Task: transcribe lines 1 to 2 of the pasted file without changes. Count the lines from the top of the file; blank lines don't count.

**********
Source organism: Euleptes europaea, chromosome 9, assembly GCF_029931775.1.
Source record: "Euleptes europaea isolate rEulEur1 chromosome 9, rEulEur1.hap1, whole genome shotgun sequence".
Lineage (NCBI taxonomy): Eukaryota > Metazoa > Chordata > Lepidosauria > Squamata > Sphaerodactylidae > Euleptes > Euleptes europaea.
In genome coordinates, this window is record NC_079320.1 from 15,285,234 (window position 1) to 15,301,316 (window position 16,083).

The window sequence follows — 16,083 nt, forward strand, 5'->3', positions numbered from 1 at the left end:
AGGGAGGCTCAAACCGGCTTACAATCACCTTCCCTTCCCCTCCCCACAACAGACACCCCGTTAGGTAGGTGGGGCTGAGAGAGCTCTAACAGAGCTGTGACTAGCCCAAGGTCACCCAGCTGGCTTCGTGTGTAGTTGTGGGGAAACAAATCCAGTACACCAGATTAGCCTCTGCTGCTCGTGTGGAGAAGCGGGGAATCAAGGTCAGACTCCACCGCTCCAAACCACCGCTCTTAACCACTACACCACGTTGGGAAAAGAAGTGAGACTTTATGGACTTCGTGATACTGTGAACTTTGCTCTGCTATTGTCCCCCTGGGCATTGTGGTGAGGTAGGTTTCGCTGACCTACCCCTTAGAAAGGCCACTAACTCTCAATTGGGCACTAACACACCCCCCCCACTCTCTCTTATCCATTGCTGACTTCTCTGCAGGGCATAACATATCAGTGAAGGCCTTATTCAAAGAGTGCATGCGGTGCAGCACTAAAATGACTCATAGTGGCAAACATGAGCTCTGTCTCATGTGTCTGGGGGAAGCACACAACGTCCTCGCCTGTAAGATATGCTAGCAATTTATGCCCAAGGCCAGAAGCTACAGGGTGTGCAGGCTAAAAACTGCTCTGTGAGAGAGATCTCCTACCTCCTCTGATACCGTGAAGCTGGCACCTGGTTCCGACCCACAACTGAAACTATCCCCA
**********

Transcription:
Source organism: Euleptes europaea, chromosome 9, assembly GCF_029931775.1.
Source record: "Euleptes europaea isolate rEulEur1 chromosome 9, rEulEur1.hap1, whole genome shotgun sequence".